Reviewer: Bob Mulvey
Review Date: October 2006
An album arrives out of the blue from a guy (or band) I've never heard of before, and one I really should have heard of. Al Garcia is the latest in this trend.
Now I have to say that reading some of the comments about Al's playing prior to listening to the album I was somewhat sceptical. A guy who plays guitar like Allan Holdsworth and bass like Jeff Berlin, surely this is not possible. Well I have to tell you that Mr Garcia posses the chops to do both these jobs - admirably. As to whether or not he sounds like either of those guys is debatable, but certainly Al is a crafted musician on the six, five and four stringed instrument. And it doesn't end there, he also lays down the drums and percussion on several tracks. And while were on with the plaudits, best get them all out of the way before we delve into the music. Al has also written all the music, produced the album and designed the album cover... did I miss anything? Well perhaps we should note that Alternate Realities isn't entirely a one man show and three guest musicians appear - Chris Garcia and Dean Rohan (drums) and Fred Ramirez (piano).
But none of the above would matter one iota if the music wasn't good. Well again I have to report that it is. Al writes accessible instrumentals which fall into that huge cauldron that is labelled jazz-fusion. However unlike many others in this field, the music on Alternate Realities is very strong on composition and not just avenue for Mr Garcia to display his undeniable chops. Don't get me wrong, Al's fret board dexterity is always on display, but forms an integral part of the music rather than just being the end result.
Al Garcia's website lists a number of influences, which I won't re-list, but needless to say contain leading exponents from the fusion, jazz, progressive, rock and classical arenas. And this broad spectrum gives Al's music its greater appeal. Certainly the influence of Allan Holdsworth is undeniable, however the arrangements steer away from Holdsworth's more intense fusion style, and there is a lightness to the tracks that is captivating. Mr Garcia also incorporates a guitar synth, which again adds greatly to the music. Unlike others I've heard, the guitar synth isn't used merely to make the guitar sound like a different musical instrument played poorly - but Al uses it to add to the overall sonic plate. Yes some solos feature keyboard(y) sounds but here I feel they work. Pat Methney in his more melodic moments!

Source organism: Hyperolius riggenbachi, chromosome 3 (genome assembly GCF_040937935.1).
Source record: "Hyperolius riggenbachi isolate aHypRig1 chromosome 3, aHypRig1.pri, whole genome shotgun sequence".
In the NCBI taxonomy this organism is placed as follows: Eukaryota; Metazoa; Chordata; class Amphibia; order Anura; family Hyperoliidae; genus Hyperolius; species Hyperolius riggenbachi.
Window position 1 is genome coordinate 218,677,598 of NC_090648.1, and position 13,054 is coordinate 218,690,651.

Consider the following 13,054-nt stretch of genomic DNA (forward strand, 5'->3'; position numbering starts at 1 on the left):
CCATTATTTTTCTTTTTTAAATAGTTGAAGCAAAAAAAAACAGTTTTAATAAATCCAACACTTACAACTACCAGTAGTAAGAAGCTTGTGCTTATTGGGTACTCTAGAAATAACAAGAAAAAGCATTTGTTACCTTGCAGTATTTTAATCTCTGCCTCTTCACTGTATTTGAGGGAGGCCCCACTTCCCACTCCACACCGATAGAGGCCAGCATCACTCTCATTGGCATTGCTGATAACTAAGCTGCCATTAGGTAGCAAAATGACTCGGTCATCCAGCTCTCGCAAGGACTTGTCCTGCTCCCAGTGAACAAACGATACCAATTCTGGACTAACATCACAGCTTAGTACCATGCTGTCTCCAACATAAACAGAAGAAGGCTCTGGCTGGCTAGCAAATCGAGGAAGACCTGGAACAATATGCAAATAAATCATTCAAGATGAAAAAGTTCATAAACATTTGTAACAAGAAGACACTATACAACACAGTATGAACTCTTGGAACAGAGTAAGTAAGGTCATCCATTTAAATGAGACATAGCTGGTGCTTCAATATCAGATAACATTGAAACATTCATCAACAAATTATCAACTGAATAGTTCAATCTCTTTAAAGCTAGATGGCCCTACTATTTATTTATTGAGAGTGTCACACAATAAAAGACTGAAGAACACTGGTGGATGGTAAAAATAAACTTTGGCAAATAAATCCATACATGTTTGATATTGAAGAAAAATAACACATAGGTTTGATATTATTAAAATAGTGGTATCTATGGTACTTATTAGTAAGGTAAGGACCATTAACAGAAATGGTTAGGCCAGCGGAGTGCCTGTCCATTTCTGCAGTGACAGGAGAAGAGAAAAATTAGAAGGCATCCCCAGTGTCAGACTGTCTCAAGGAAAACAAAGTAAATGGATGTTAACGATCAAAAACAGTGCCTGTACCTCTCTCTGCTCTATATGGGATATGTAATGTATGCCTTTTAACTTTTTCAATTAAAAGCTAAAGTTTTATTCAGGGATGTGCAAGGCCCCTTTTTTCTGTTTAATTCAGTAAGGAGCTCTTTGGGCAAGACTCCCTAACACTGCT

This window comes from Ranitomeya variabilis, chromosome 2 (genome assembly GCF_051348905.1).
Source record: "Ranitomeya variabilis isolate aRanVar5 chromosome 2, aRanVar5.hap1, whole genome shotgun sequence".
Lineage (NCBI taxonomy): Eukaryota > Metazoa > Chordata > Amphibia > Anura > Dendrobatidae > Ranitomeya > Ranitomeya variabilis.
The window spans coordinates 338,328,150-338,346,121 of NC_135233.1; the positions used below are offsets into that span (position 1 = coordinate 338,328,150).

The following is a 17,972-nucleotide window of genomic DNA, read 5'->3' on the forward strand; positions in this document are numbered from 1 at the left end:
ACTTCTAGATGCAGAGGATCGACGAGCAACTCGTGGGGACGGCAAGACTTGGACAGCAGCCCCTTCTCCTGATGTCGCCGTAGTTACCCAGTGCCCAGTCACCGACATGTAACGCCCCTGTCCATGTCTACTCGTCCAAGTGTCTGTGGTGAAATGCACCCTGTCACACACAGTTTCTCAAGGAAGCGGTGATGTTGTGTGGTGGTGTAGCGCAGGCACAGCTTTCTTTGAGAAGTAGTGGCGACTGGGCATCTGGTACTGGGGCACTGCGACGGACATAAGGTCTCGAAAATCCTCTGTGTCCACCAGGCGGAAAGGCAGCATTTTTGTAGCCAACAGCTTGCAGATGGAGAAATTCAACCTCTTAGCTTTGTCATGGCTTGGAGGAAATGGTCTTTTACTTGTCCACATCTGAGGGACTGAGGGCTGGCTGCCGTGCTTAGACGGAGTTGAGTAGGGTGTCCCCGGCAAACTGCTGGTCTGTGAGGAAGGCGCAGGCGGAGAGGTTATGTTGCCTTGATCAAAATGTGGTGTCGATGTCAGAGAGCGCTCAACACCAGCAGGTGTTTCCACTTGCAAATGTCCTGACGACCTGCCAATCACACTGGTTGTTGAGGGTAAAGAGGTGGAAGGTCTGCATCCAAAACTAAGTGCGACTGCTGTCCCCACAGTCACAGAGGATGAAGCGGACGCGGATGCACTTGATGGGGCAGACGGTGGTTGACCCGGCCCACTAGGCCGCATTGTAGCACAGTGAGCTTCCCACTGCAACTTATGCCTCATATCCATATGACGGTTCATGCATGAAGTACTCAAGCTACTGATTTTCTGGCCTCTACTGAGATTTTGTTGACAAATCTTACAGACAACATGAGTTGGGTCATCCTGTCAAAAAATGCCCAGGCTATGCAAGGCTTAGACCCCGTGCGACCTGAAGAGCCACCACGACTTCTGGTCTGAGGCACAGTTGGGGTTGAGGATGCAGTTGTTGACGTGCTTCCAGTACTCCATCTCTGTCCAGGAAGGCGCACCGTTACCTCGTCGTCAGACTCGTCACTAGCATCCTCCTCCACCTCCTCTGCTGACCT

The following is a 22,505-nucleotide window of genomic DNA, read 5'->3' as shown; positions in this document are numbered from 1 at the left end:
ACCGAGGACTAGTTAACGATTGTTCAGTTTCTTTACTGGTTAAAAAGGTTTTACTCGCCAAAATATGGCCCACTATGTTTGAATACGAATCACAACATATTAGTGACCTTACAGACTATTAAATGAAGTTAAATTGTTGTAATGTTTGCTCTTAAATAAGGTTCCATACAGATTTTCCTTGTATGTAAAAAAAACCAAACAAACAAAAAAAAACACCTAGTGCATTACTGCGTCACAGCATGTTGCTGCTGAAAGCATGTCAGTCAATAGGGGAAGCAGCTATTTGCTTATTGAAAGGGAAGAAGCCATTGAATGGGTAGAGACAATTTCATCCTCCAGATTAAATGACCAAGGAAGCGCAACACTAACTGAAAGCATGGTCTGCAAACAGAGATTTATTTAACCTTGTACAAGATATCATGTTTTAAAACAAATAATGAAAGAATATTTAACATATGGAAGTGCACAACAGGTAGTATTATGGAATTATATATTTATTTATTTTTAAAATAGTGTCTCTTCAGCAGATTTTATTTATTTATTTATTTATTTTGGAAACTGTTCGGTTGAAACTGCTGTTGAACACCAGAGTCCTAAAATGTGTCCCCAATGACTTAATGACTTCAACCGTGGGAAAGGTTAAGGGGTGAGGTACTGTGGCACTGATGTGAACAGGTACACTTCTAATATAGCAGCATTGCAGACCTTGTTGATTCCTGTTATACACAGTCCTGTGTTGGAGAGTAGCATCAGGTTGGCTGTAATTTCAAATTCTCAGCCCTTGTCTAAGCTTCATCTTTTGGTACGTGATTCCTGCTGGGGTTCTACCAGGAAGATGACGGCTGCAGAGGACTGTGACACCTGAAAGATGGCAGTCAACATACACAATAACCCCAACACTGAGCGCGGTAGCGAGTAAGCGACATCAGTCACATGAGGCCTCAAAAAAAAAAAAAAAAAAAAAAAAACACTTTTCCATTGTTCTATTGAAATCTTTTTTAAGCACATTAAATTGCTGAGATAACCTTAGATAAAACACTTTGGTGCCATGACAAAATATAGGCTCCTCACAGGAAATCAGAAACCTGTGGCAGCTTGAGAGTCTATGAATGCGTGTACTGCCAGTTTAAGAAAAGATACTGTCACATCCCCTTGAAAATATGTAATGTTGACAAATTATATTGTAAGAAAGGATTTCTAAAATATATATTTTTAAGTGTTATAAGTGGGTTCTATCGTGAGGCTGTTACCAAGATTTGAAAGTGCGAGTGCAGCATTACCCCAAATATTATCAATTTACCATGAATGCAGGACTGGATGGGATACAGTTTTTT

Now I know I use this phrase too often, but again it applies - "the album is fairly consistent throughout and selecting those for note is difficult". The opening three tracks set the tone nicely for the album and much in Holdsworth fashion. The introduction of Secret Correspondences sees Fred Ramirez on piano broadening the palette, his light "classical" opening lays foundation for one of the jewels from the album. I think I even detected Mellotron sounds creeping in here and there. With the introduction of Latin percussion, lilting bass another hero of mine, Al Di Meola sprang to mind. Not for the first or the last time on the album.
Materia Prima again features percussion and Al turns to the acoustic guitar for this jaunty track. But hey, I have neglected to mention Al's bass playing - as with many of the tracks this one features a great melodic solo, which adds another dimension to the great percolating bass that fills this album.
Three Of A Kind - atmospheric, nicely held back - great. And to be honest the music just keeps coming, with the only redundant track (for me) being the brief The Pleasure Of Progress - but a minor hiccup on a great album.
Initially Alternate Realities fell just short of a DPRP recommended tag, not because the music falls short in any way, just because I couldn't say that the music would appeal to all. But one final listen swayed my decision. So if finely crafted, melodic fusion instrumentals are your bag, then I can recommend this album to you unreservedly. Top drawer stuff!
Conclusion: 8 out of 10